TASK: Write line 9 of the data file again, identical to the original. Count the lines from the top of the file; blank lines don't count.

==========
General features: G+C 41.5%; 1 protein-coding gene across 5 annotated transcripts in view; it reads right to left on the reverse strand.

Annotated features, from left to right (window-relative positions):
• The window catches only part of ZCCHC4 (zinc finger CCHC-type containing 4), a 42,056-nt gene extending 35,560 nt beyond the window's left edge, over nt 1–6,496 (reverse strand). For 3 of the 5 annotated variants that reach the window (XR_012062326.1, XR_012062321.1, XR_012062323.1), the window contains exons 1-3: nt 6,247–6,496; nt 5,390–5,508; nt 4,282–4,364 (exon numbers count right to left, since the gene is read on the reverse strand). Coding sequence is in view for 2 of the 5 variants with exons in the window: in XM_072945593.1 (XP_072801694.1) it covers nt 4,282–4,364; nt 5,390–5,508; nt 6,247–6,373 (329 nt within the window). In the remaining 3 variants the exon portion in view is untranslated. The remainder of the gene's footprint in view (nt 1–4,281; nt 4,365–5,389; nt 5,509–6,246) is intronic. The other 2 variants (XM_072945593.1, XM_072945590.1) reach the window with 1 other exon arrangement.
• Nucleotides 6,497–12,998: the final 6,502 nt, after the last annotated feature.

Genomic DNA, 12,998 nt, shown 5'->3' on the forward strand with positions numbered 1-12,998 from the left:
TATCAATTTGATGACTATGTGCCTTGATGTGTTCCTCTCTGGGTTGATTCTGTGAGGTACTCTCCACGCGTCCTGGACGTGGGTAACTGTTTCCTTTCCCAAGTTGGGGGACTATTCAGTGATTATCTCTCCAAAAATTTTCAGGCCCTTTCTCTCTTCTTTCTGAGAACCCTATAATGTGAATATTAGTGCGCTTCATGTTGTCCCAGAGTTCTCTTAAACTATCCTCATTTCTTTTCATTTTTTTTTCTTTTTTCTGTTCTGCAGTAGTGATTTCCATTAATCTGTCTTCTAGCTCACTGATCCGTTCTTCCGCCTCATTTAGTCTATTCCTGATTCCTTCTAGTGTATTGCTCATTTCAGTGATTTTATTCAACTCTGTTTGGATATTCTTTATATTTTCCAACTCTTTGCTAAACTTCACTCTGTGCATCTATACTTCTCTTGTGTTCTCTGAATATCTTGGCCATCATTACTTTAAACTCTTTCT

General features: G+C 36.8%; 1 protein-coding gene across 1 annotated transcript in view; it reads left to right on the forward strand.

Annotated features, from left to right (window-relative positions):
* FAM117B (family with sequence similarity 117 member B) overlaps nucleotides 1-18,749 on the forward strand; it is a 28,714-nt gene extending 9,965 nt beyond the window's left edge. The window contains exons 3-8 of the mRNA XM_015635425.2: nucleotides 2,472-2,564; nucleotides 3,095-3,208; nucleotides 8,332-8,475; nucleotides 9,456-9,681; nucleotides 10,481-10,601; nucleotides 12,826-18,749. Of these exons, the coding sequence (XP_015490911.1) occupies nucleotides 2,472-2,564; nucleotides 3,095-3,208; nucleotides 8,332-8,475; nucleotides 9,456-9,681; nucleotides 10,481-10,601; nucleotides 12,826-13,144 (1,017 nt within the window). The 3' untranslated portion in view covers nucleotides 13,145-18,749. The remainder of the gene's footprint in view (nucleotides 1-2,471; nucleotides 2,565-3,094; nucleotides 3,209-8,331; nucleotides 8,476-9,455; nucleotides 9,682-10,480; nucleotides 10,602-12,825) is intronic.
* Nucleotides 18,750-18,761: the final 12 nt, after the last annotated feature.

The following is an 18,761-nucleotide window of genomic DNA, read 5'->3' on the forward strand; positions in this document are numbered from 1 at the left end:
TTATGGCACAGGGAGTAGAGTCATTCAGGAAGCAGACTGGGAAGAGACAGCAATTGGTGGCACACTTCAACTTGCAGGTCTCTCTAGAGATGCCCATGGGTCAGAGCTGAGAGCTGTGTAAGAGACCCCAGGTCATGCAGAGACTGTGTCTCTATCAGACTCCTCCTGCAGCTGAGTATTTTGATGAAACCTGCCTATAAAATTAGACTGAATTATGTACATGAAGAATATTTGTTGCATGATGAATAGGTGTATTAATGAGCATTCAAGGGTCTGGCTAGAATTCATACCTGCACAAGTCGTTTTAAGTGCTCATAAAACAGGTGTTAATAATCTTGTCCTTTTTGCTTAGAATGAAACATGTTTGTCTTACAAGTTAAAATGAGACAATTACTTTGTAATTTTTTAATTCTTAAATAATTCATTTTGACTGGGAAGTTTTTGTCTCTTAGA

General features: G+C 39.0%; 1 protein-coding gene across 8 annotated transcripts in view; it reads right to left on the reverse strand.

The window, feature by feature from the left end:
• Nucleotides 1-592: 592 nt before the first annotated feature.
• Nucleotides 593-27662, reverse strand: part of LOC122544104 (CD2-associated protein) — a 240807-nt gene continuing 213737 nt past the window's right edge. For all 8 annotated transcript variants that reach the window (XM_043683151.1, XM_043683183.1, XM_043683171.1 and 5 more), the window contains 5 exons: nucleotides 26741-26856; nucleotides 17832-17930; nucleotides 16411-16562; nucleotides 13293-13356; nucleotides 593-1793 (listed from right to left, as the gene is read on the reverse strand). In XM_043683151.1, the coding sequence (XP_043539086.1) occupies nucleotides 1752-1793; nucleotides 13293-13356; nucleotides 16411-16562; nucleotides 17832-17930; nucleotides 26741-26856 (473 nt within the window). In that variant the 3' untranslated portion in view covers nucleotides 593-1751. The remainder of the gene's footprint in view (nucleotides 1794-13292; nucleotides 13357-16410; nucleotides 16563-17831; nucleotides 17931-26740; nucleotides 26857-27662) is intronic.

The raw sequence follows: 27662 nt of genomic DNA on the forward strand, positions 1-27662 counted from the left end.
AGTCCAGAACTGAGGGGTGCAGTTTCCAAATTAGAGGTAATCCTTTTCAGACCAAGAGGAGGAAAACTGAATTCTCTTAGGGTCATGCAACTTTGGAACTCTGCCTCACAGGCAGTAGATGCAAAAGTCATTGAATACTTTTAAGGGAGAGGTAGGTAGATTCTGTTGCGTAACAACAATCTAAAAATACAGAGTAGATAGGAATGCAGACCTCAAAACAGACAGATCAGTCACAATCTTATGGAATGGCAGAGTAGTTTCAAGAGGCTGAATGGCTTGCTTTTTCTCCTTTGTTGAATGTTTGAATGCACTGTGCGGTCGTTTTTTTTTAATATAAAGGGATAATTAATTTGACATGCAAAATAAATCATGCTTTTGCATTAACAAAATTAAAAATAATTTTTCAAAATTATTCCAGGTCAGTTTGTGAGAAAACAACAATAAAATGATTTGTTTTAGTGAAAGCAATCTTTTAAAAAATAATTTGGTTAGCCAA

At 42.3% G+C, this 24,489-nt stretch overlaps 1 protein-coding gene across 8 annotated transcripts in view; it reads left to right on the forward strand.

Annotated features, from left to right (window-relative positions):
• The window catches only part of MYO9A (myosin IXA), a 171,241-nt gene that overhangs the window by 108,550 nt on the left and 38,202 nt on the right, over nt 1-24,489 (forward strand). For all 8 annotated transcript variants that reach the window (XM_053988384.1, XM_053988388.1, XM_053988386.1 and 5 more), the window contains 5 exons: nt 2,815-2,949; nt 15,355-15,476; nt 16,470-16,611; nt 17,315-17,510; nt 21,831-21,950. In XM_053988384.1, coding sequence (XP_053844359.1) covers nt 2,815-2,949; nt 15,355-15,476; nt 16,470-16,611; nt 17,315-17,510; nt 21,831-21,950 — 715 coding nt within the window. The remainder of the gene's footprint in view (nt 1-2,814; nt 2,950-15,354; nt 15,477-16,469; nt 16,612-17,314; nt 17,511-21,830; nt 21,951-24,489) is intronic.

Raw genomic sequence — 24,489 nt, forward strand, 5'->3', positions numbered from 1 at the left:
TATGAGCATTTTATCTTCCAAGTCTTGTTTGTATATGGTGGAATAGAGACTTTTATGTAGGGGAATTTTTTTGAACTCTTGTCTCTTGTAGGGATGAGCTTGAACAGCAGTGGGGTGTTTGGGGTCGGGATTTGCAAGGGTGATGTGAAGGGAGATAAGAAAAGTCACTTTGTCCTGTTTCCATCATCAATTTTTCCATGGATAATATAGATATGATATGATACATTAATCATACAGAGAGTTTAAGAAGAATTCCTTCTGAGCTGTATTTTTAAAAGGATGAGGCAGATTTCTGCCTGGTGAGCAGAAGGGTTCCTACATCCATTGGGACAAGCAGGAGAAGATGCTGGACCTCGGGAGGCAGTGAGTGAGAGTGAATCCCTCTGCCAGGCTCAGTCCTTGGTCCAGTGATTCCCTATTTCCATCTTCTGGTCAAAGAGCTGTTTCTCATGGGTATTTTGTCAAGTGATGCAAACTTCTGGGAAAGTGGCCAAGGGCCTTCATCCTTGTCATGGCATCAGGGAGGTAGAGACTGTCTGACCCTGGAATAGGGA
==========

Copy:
* FAM117B (family with sequence similarity 117 member B) overlaps nucleotides 1-18,749 on the forward strand; it is a 28,714-nt gene extending 9,965 nt beyond the window's left edge. The window contains exons 3-8 of the mRNA XM_015635425.2: nucleotides 2,472-2,564; nucleotides 3,095-3,208; nucleotides 8,332-8,475; nucleotides 9,456-9,681; nucleotides 10,481-10,601; nucleotides 12,826-18,749. Of these exons, the coding sequence (XP_015490911.1) occupies nucleotides 2,472-2,564; nucleotides 3,095-3,208; nucleotides 8,332-8,475; nucleotides 9,456-9,681; nucleotides 10,481-10,601; nucleotides 12,826-13,144 (1,017 nt within the window). The 3' untranslated portion in view covers nucleotides 13,145-18,749. The remainder of the gene's footprint in view (nucleotides 1-2,471; nucleotides 2,565-3,094; nucleotides 3,209-8,331; nucleotides 8,476-9,455; nucleotides 9,682-10,480; nucleotides 10,602-12,825) is intronic.